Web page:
According to Owl Labs, 24% of remote workers are happier and more productive. Why?… Flexibility.
When you work remotely, you’re awarded freedoms you’ve never had in a co-located job. Those newfound freedoms from flexible work arrangements can lead you to be a stronger worker and a better employee, while HR is left to ponder the meaning of absenteeism in this new work environment.
What are Flexible Work Arrangements?
Flexible work arrangements are alternative approaches to getting your work done through changes in location, work schedules and job structures from the traditional 9-5 office work. These new flexible work arrangements often include hybrid, partial or fully remote work.
What are The Benefits of Flexible Work Arrangements?
It’s surprising how much time in a co-located space you waste. Unwanted chit-chatting, mind-wandering, and long commutes, represent only a few consequential work detractors. And they add up fast!
Onsite, face-to-face work can be great, but it does have drawbacks. Don’t like the height of your desk? Don’t like who you sit next to? Don’t like the office noise? The list of little things that can bother you, and distract you, at work is plentiful. And, after awhile, some of those “little” annoyances stop seeming so little.
With in-person work, you’re more or less stuck with an assigned office space. With remote work, however, you’re free to work from the local coffee shop, your sofa, and anywhere in between. Some people work better when sitting straight up, other’s like to clear the distraction of discomfort so they can focus on the work. It’s all about choosing what works best for you, leaving you able to work hard, free from what you might consider a workplace distraction, even if your coworker doesn’t. Some employees need absolute comfort and silence, while other employees prefer to work on a park bench.
Distractions aside, having the workplace flexibility to work anywhere lets you get more out of every day. This doesn’t just mean greater productivity, it also means employees still get to take care of their personal lives and personal needs. You won’t have to miss a sibling's graduation, or a friend's important game just because it’s on the other side of town from a traditional office. Nothing is “too far” anymore; you and your workflow have the option to adjust to working anywhere.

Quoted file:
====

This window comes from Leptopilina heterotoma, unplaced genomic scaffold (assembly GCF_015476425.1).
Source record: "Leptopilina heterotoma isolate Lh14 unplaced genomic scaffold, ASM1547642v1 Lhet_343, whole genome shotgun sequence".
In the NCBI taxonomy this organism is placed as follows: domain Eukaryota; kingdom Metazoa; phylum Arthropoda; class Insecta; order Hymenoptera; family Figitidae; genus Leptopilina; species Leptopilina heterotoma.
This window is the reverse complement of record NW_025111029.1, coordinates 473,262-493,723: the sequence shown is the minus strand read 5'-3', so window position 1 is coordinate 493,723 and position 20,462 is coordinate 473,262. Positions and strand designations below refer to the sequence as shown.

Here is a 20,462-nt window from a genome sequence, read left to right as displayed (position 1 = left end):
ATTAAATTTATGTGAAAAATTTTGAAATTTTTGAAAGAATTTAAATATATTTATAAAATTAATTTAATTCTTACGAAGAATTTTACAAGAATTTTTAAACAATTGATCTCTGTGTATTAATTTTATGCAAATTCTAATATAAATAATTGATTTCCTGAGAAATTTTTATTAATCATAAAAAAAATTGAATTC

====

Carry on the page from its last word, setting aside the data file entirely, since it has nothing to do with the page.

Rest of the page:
As an added bonus, you often can get by with saving on childcare, commuting costs (and time), and all of the other small expenses and inconveniences of working in a physical office environment. You can even save on real estate costs and rental prices by not needing to buy/rent so close to the office.
Check out the cost savings advantages from building a remote team.
Employee retention is both the intended and natural result from improvements in work-life balance and job satisfaction that remote work and flexible work offers.
In Zenefits 2020 Flexible Work Report, 70% of respondents either agreed or strongly agreed that flexible work was as important to them as pay and health benefits.
In the same study, however, the study also signals a concern for companies that are not moving fast enough to offer remote work or flexible work. 77% of respondents either agreed or strongly agreed that Flexible Work Arrangements will be a major consideration when evaluating future job opportunities.
What are 3 ways in which work is more flexible?
What are these ‘magical’ freedoms that drive you to work harder and to be a better employee? Well, you get more control over…
- Where you work
- When you work
- How you work
It’s surprising how much time in a co-located space you waste. Chit-chatting, mind-wandering, are commuting, represent only a few consequential work detractors. These detractors might seem small, but they add up.
Choosing Where You Work
Studies suggest that 1/2 of the US workforce is telecommuting permanently or partially. As the pandemic settles down, there are options to choose where you want to spend your work time. Here are the top type remote options.
Schedule your meetings anywhere, because anywhere is your new workspace. According to Owl Labs, increased focus and productivity are the top two reasons to work from home. Imagine being able to maximize focus and productivity every single day. That’s working remotely with flexibility.
If the organization is not prepared to offer fully remote work. This is often the case within teams that depend on collaboration with tangible goods such as luxury goods and apparel. There is a complexity in organization that isn't present within fully remote organizations, which is mitigated by technology and an iterative policy.